She left school to aid sister, returned to set example

GCU graduate Aliyah Stanford (right) shares a moment with her sister Taylor before Commencement.

Story by Mike Kilen
Photos by Ralph Freso

GCU News Bureau

Aliyah Stanford quit college. She was scared. Teachers had always preached that it’s the way to a better life.

But she had something vital to do.

Her younger sister Taylor Stanford was struggling in high school in California and needed a fresh start. Aliyah asked her to move in and finish high school. She needed to make sure that Taylor adjusted, had rides to Central High School in Phoenix and a big sister around to help.

So she quit college.

“I just wanted to be there for her and support her,” Aliyah said. “I know how critical it was in senior year to have a support system.”

On Friday, Taylor was there for her big sister.

Aliyah graduated from Grand Canyon University after returning from a three-year absence to earn a degree in elementary education. (See a slideshow/video of Commencement here.)

“I look up to her a lot,” Taylor said outside GCU Arena during the evening session of Winter Commencement. “She helped me when I came here. She supported me through all her own hardships.”

Aliyah Stanford said she doesn't regret pausing her education to help her sister.

Life after graduation commences for Aliyah with a new teaching job at Palomino Primary School in Paradise Valley in January. But before that, there was a reason College of Education faculty named her one of four Exemplary Teacher Candidates this fall, and it has much to do with the final leg of its mission of learning, leading and serving.

Aliyah felt like she always looked out for everyone in a family of five sisters and a single mom and wanted to escape after high school.

“I’ve always been worried I wasn’t going to graduate from college,” she said. “The odds weren’t in my favor, growing up in a broken home. My teachers were always like, ‘It’s how you get out.’”

She followed sister Amber to GCU, where she threw herself into classes and a stronger faith.

“I didn’t have the strongest relationship with God. I felt like being from a broken home, not having a dad, I wondered if there is a God, then why he would allow you to suffer like that?” she asked. “It made sense later, going through things so I can help others.”

It became clear when she heard from Taylor, who was struggling in high school.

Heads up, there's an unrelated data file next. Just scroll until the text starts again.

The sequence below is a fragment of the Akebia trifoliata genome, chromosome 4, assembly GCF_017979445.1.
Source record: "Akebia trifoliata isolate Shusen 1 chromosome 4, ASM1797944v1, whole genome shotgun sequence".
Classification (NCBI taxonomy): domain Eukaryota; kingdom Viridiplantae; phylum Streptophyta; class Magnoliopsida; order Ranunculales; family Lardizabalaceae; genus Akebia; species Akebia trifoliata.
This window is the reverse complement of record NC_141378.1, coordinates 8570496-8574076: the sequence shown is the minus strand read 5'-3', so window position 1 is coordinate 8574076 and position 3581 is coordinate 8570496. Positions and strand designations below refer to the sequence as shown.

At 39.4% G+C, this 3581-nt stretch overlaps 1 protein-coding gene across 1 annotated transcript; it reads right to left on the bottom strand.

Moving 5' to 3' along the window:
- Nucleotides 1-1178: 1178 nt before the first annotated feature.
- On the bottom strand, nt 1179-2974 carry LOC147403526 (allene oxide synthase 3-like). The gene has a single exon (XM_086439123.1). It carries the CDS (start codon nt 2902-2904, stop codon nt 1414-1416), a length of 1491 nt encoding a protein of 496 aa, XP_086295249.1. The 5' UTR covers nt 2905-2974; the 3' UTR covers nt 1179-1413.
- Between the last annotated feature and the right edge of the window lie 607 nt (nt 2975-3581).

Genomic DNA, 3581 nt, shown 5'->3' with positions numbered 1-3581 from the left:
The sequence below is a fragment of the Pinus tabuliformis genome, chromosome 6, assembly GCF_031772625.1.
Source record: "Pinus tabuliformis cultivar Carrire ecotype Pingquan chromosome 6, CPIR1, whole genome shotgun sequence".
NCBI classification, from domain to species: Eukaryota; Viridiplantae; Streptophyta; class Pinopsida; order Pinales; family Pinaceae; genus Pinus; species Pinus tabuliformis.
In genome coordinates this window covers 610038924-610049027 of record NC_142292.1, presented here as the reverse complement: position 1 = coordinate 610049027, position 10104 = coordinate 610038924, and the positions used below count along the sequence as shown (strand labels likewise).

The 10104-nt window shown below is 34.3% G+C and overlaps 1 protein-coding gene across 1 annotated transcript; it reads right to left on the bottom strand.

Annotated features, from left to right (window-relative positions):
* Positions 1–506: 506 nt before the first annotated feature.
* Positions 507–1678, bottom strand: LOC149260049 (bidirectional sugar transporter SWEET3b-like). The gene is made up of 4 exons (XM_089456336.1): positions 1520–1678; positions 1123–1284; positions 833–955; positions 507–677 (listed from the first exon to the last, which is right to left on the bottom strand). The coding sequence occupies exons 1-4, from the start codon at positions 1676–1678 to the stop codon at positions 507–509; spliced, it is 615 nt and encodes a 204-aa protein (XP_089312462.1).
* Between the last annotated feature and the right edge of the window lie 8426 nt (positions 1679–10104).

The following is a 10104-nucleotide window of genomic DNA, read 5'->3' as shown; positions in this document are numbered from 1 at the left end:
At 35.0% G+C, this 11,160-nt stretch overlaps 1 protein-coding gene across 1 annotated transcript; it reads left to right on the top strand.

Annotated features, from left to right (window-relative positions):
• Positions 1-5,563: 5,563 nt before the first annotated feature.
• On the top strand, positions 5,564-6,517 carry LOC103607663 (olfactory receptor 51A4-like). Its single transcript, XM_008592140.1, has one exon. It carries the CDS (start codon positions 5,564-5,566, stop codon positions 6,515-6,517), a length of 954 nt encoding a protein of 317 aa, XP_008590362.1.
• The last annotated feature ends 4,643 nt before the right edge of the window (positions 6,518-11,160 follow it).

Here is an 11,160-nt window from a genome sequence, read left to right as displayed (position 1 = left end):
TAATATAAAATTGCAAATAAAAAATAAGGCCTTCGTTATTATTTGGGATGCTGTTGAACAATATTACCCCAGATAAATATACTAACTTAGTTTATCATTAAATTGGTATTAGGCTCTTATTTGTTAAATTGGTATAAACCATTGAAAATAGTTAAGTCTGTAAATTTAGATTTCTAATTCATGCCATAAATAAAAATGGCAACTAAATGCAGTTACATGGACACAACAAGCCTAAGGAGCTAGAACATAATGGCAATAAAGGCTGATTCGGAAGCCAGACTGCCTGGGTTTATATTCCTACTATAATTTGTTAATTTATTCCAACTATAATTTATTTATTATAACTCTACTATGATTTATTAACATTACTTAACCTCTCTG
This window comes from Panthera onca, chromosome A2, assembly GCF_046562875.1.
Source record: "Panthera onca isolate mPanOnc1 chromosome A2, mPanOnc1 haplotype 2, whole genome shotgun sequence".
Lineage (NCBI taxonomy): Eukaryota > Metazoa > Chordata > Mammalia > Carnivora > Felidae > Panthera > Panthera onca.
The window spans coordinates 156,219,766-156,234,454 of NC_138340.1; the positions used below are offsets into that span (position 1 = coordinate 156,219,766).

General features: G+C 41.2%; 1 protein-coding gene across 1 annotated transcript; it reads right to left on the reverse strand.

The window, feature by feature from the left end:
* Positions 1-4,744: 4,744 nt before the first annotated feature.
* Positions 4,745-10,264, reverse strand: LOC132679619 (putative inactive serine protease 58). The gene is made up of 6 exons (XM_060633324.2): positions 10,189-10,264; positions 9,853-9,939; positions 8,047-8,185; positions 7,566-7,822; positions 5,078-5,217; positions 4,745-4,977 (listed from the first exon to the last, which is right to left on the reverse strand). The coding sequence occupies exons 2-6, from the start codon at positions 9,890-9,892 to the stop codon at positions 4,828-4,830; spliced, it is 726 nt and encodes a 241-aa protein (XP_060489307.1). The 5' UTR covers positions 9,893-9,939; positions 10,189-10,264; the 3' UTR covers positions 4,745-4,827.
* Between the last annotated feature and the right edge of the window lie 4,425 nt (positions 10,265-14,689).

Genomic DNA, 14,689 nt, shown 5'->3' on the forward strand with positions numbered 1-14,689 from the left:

“She needed to get out of the environment in California. I just knew I couldn’t do school and work and try to take her on,” Aliyah said. “I told her to come out and live with me, I’d pause my education but continue teaching, because I needed to pay bills.

“I was terrified to stop. I was scared I wouldn’t go back because I paid for everything on my own. But I just felt like God was talking to me, ‘You will go back later; there will be a reason.’”

Aliyah found a job at a charter school in Phoenix that didn’t require a degree, teaching her fifth graders that you are never done learning.

Four of Aliyah's sisters watched her walk across the stage at GCU Arena.

“No matter how old you are, there is so much you can learn,” she told them.

“But I felt like a hypocrite. I needed to show them I have a degree, too, and they can get that. I wanted to be that example for my students, that I came from all this craziness and I was able to get my degree. I didn’t come from money. I wanted to show them you can make it out from whatever statistic you are placed in.”

As COVID began its dreadful march across the U.S., Aliyah returned to GCU and began courses online. She had a renewed sense of her purpose and threw herself into the classes that showed her how to be a better teacher, which she used immediately as a student teacher at Palomino.

“I learned to differentiate, to break down a lesson for all my students, no matter what level they are, and keep them engaged so that they are all still participating, even if some don’t understand or it’s too easy for others,” she said. “GCU really taught me how to get that sweet spot.”

While Aliyah excelled at GCU, Taylor graduated from high school and began work as a researcher for a real estate company in Phoenix.

“She’s got her own apartment and is doing amazing,” Aliyah said. “I am so proud of her.”

Aliyah walked into GCU Arena with Taylor and a pack of sisters, all dressed up for the occasion, honoring one who lived out her purpose to serve.

“I just wanted to make a difference and be there for her,” Aliyah said. “I didn’t know if I’d ever go back to school. But I didn’t give up.”

Grand Canyon University senior writer Mike Kilen can be reached at [email protected] or at 602-639-6764.

College of Education Exemplary Teacher Candidates for the fall semester

Undergraduate students:

  • Aliyah Stanford
  • Charelle Meriwether

Graduate students:

  • Caitlin Stahl
  • Iris Quan


Related Content:

Video: Watch Aliyah Stanford's comments on her GCU education

GCU Today: From Nepal to North Pole, GCU grad finds her place

GCU Today: Commencement speech focuses on relationships

GCU Today: Start of this grad’s career is already a done deal


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